Christopher Abbott: I think a few of the things we wanted to stay away from was anything too overt or obvious in that way. Because again, like the character of Tasya, I think she is very good at her job, so starting out, you didn't want to be doing this body snatching kind of Idle Hands thing. I thought that would have been pretty silly.

So, just keeping track of that she is good at her job was important. Then, there was this slow progression, for lack of a better word, into some hysteria. A lot of it was physical. When we shot the shot in the movie, in the beginning when she's first in my body, we were doing this mirror thing, where my arm is like this, and Andrea did the same thing through this other mirror in this other room. It just naturally began to meld into essentially one performance.

Andrea Riseborough: That was one of the most mind-blowing, fun things to do.

Christopher Abbott: It was almost quite emotional.

Andrea Riseborough: It was like being on LSD.

Christopher Abbott: It was, yeah, but it didn't feel cheesy. It wasn't like this mirror game, but it was really quite emotional in a way. It was very strange.

Andrea Riseborough: It was an out-of-body experience.

What I think is really interesting about your character, Tasya, is that you can feel her own identity is starting to crumble because of her job. You see it reflected in her relationships that she has outside of her job and just the everyday things that she does. Can you talk about exploring this woman's identity? Because it's interesting to me that she's somebody who inhabits other identities, and yet the one that she struggles with the most is her own.

Andrea Riseborough: I think she doesn't recognize herself when she sees herself in a reflection. She doesn't recognize herself when she sees herself reflecting back to herself by other people. I don't think she started out that way, but I think she started out as a gun for hire, basically. A highly skilled assassin, because she has the malleability and she enjoys the thrill of escapism enough that she wants to do this consistently over and over again to the point where it's an unhealthy addiction that she has with it. She has an obsession, as Jennifer Jason Leigh's character has had, too, you can tell.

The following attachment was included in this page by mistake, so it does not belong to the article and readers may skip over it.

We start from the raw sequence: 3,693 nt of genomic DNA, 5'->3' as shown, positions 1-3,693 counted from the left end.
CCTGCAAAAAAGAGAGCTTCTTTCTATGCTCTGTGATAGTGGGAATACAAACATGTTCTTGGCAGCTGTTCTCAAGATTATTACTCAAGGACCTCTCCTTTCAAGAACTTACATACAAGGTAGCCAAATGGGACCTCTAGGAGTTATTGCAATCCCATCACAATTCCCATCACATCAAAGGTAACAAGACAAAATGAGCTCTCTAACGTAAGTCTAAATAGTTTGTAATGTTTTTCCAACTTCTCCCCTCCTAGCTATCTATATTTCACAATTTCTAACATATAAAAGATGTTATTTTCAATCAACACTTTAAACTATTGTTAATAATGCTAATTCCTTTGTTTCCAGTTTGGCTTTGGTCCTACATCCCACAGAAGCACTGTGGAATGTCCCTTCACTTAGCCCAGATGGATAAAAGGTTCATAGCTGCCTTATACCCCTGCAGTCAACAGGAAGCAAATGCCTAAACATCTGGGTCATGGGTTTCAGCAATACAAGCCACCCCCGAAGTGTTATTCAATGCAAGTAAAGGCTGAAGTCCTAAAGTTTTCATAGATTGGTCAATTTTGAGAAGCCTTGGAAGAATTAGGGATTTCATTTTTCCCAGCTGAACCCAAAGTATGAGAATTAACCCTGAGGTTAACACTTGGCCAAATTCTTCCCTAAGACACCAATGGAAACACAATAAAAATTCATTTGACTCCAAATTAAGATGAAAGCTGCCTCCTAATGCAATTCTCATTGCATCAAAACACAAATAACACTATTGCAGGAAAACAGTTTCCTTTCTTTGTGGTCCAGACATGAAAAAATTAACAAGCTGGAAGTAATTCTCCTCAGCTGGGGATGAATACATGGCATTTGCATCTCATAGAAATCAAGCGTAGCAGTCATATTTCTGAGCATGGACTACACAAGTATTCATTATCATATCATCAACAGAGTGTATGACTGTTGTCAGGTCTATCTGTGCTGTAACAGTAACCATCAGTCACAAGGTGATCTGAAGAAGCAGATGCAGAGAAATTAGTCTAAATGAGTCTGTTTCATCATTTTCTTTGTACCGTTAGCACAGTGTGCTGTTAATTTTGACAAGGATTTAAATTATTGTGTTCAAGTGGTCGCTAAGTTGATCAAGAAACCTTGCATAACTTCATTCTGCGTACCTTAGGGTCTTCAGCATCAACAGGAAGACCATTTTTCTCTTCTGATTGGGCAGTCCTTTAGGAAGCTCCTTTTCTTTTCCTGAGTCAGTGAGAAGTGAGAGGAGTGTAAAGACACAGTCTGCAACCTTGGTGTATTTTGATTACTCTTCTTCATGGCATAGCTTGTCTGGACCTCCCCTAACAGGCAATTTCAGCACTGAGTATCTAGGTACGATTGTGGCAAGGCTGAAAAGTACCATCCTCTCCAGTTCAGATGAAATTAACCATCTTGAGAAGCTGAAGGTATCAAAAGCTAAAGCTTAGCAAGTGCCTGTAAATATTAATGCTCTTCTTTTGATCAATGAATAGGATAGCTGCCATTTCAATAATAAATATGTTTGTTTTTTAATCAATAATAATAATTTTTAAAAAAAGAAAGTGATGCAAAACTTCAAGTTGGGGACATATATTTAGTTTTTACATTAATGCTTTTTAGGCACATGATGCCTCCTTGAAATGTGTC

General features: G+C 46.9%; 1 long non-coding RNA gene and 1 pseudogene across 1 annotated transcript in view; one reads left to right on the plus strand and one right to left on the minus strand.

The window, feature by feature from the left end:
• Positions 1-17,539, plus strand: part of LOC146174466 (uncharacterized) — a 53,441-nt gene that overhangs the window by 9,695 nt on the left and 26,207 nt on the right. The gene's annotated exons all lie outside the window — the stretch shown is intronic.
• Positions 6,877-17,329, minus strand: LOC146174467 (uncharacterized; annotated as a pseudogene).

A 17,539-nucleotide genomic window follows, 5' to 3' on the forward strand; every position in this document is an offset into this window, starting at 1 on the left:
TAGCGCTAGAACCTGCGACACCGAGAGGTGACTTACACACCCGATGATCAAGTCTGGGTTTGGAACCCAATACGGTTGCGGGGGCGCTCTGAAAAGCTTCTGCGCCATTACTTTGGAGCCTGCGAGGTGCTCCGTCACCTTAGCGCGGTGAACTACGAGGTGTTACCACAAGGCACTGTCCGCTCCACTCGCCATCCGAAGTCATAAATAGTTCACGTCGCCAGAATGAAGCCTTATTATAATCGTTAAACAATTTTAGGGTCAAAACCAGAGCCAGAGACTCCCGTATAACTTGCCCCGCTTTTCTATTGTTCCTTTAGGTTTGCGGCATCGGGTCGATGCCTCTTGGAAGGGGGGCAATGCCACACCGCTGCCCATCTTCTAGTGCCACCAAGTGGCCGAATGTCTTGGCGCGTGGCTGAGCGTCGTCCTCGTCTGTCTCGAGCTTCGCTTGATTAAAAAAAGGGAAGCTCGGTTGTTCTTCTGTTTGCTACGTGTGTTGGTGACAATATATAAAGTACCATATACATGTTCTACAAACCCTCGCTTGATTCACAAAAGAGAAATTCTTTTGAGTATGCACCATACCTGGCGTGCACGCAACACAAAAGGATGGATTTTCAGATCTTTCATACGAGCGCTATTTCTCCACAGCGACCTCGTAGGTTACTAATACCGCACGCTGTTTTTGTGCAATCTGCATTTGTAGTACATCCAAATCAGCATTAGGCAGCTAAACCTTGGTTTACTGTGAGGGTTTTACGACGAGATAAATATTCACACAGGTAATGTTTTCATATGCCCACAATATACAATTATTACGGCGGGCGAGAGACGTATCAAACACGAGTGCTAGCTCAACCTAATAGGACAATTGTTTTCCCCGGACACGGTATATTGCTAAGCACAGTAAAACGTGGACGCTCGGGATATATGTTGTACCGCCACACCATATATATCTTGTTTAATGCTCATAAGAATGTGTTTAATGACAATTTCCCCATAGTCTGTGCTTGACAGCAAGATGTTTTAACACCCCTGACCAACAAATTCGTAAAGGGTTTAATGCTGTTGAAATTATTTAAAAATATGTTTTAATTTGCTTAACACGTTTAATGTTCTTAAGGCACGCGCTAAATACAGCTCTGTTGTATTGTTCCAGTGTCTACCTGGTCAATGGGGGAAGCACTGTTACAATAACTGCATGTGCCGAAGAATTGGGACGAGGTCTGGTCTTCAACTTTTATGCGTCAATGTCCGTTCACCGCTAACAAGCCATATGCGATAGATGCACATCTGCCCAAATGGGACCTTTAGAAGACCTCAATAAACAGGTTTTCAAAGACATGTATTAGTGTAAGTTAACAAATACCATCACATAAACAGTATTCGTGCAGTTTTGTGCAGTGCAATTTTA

It's such a profound metaphor of how we all try and cope with life. But I think that's the really brilliant part of the script, that's the really brilliant theme behind the script that Brandon's exploring. He explores it in many ways, from a very intellectual and technical way. But from inside of it to playing somebody like Tasya, the brutality of taking on someone's joy and pain and fear, someone else's fear on top of your own, I just found it really fascinating to imagine what that does to a person.

And as I was imagining that, and realized that I was already doing that, just without being injected into anybody's body, where I was occupying a certain mental space as an actor for a certain period of time, was equally fascinating. Because once you get out of it, and then occupy a different mental space and come out of it, it's very difficult to feel tethered to anything or grounded, either.


In case you missed it, visit our online hub for more live coverage of the 2020 Sundance Film Festival, including Heather's 5-star review of Possessor!

[Photo Credit: Above photos courtesy of Karim Hussain and Sundance Institute.]

  • Heather Wixson
    About the Author - Heather Wixson

    Heather A. Wixson was born and raised in the Chicago suburbs, until she followed her dreams and moved to Los Angeles in 2009. A 14-year veteran in the world of horror entertainment journalism, Wixson fell in love with genre films at a very early age, and has spent more than a decade as a writer and supporter of preserving the history of horror and science fiction cinema. Throughout her career, Wixson has contributed to several notable websites, including Fangoria, Dread Central, Terror Tube, and FEARnet, and she currently serves as the Managing Editor for Daily Dead, which has been her home since 2013. She's also written for both Fangoria Magazine & ReMind Magazine, and her latest book project, Monsters, Makeup & Effects: Volume One will be released on October 20, 2021.